I'd almost forgotten about it, actually (apparently I have a short memory for these things) ... but was forcibly reminded when I showed up in Santiago, Chile today. I'd made a hostel reservation online, as I've been doing all along, and blithely made my way from the bus station by metro to the address in my Lonely Planet.
There, I found a dark, derelict building with a chain and padlock on the door and boards on the windows. I double-checked the address -- yup, Catedral 2207, this was the place. I looked up at the wall of the building and could faintly discern lighter patches, spelling out "H-O-S-T-E-L" against the grime, and a lighter oval patch above; clearly there had been a sign for the hostel which had fallen off or been taken off.
By this time, it was getting dark, as my bus to Santiago had been very delayed at the border in a long, long line-up which didn't move for at least an hour. (The American guy I was chatting to speculated that they were all taking a lunch break; sure enough, on the dot at the top of the next hour, the entire crew came back to work and the line finally started to move.) It was twilight, and the neighbourhood of my erstwhile hostel was becoming quite deserted, and I didn't really fancy wandering the darkening streets of a strange big city looking for a place to lay my head.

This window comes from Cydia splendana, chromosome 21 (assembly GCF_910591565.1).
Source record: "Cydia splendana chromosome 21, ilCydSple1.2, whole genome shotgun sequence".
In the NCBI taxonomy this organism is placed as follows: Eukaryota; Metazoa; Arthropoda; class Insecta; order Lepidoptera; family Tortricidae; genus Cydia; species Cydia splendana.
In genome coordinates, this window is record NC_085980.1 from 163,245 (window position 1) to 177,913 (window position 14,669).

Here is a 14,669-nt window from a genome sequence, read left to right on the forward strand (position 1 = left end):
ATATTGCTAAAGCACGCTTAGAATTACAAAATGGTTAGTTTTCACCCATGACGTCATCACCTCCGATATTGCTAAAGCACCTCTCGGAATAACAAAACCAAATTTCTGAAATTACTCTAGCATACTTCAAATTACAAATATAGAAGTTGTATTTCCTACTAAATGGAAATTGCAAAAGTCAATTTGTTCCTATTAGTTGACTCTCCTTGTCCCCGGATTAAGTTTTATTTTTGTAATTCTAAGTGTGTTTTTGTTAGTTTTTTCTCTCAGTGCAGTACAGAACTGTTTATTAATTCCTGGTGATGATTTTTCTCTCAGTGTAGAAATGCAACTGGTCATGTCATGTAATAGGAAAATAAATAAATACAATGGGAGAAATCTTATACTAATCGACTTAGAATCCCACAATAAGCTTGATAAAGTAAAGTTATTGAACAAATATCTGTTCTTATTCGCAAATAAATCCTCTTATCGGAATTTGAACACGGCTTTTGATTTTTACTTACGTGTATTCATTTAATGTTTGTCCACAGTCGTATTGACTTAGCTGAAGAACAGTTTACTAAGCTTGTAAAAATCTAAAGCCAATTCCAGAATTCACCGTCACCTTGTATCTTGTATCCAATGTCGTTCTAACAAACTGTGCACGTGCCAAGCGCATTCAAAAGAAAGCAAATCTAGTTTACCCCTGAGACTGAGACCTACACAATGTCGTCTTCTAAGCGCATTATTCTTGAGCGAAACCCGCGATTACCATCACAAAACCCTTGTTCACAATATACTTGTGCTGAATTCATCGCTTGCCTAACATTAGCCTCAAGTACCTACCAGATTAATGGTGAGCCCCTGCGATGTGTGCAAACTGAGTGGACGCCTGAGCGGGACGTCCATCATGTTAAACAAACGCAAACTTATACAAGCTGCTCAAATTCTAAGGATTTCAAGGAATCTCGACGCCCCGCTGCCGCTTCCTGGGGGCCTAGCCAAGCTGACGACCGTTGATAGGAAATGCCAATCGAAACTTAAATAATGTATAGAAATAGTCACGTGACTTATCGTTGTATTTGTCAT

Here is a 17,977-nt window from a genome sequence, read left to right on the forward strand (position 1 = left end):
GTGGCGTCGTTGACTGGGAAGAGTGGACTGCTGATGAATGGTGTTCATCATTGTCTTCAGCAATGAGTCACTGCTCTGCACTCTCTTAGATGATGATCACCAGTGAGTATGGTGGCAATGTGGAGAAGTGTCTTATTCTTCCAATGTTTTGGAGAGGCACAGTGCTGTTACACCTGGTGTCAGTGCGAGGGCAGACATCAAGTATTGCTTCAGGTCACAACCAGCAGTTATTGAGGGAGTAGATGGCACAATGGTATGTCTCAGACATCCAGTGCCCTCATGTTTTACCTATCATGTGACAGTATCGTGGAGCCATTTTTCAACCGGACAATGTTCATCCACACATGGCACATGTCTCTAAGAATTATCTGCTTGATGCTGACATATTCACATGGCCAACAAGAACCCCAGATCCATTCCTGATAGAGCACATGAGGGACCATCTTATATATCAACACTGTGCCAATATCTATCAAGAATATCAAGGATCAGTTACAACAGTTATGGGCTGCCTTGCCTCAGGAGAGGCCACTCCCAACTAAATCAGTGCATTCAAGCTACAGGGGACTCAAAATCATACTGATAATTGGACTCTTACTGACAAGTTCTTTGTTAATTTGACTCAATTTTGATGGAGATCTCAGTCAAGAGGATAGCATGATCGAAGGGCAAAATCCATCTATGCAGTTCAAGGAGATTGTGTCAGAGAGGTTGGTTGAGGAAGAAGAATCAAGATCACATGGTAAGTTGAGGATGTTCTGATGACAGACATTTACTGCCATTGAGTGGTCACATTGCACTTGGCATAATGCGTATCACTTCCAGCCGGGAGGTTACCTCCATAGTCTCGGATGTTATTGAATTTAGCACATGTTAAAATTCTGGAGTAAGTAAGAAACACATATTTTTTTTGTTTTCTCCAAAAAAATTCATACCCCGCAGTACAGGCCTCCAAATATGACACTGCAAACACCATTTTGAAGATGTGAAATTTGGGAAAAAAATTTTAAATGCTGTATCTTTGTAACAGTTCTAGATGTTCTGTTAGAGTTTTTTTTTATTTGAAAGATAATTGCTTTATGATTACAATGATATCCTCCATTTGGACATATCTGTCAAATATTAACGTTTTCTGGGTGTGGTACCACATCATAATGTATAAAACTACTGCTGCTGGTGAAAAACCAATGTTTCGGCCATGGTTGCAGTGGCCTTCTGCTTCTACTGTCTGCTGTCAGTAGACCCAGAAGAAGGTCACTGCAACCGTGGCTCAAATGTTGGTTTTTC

So I headed back in the direction of the metro as I considered my options; a few doors down I saw a very welcome sign for the "Chile Inn Hostel" and rang the bell. Two very nice older women ushered me in and were happy to provide me with a bed for the night for 7,000 Chilean pesos (about $14). I realized after they showed me to my dorm room that, not only was I the only one in the dorm, but I was the only person staying in the entire hostel!
It's nice -- quite a bit more stylish than the usual hostel accommodation, for about the same price -- but it's rather spooky being the only one. I'm just hoping that at least one of the two ladies at the front desk stays here at night; if I'm completely alone in a big old creaky building all night, I just might develop a fear of the dark. And I don't think they provide breakfast in the morning, which is a South American hostel perk I've grown quite accustomed too -- even if "breakfast" is always too-sweet pastries with dulce de leche syrup to pour on top, and Nescafe instead of real coffee.
But at least it's somewhere to stay for tonight. Tomorrow I'll figure out a better option -- a few more people around to talk to would be nice. I enjoy solitude, but less so when it is thrust upon me unwillingly ... and hostels are more entertaining with a few loco Australianos around.